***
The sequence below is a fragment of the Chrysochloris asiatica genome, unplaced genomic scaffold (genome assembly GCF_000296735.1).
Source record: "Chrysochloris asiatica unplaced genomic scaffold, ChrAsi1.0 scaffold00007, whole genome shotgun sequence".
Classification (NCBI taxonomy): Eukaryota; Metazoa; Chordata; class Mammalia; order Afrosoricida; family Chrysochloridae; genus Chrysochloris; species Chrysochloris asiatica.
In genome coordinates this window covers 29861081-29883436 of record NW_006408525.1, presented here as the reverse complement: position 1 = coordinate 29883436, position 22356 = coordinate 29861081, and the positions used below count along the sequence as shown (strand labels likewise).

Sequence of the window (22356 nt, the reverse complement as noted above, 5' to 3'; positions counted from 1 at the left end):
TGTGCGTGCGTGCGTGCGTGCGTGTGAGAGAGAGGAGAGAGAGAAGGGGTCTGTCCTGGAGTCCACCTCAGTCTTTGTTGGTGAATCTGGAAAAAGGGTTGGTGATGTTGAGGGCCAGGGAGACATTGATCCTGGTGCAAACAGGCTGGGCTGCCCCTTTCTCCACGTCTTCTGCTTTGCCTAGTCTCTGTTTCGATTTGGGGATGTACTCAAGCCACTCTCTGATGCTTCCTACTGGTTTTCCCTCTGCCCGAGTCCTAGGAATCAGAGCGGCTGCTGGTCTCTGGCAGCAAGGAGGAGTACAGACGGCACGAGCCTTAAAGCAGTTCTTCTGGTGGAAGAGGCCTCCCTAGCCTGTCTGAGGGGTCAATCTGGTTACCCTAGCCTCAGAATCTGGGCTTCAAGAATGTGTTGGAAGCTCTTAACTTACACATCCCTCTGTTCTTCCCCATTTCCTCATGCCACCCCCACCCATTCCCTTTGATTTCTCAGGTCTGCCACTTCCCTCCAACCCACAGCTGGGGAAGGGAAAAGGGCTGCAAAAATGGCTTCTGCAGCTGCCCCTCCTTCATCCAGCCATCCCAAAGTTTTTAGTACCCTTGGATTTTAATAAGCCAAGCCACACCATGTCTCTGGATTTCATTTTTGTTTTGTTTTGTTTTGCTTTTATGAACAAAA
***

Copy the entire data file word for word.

The sequence below is a fragment of the Chrysochloris asiatica genome, unplaced genomic scaffold (genome assembly GCF_000296735.1).
Source record: "Chrysochloris asiatica unplaced genomic scaffold, ChrAsi1.0 scaffold00007, whole genome shotgun sequence".
Classification (NCBI taxonomy): Eukaryota; Metazoa; Chordata; class Mammalia; order Afrosoricida; family Chrysochloridae; genus Chrysochloris; species Chrysochloris asiatica.
In genome coordinates this window covers 29861081-29883436 of record NW_006408525.1, presented here as the reverse complement: position 1 = coordinate 29883436, position 22356 = coordinate 29861081, and the positions used below count along the sequence as shown (strand labels likewise).

Sequence of the window (22356 nt, the reverse complement as noted above, 5' to 3'; positions counted from 1 at the left end):
TGTGCGTGCGTGCGTGCGTGCGTGTGAGAGAGAGGAGAGAGAGAAGGGGTCTGTCCTGGAGTCCACCTCAGTCTTTGTTGGTGAATCTGGAAAAAGGGTTGGTGATGTTGAGGGCCAGGGAGACATTGATCCTGGTGCAAACAGGCTGGGCTGCCCCTTTCTCCACGTCTTCTGCTTTGCCTAGTCTCTGTTTCGATTTGGGGATGTACTCAAGCCACTCTCTGATGCTTCCTACTGGTTTTCCCTCTGCCCGAGTCCTAGGAATCAGAGCGGCTGCTGGTCTCTGGCAGCAAGGAGGAGTACAGACGGCACGAGCCTTAAAGCAGTTCTTCTGGTGGAAGAGGCCTCCCTAGCCTGTCTGAGGGGTCAATCTGGTTACCCTAGCCTCAGAATCTGGGCTTCAAGAATGTGTTGGAAGCTCTTAACTTACACATCCCTCTGTTCTTCCCCATTTCCTCATGCCACCCCCACCCATTCCCTTTGATTTCTCAGGTCTGCCACTTCCCTCCAACCCACAGCTGGGGAAGGGAAAAGGGCTGCAAAAATGGCTTCTGCAGCTGCCCCTCCTTCATCCAGCCATCCCAAAGTTTTTAGTACCCTTGGATTTTAATAAGCCAAGCCACACCATGTCTCTGGATTTCATTTTTGTTTTGTTTTGTTTTGCTTTTATGAACAAAA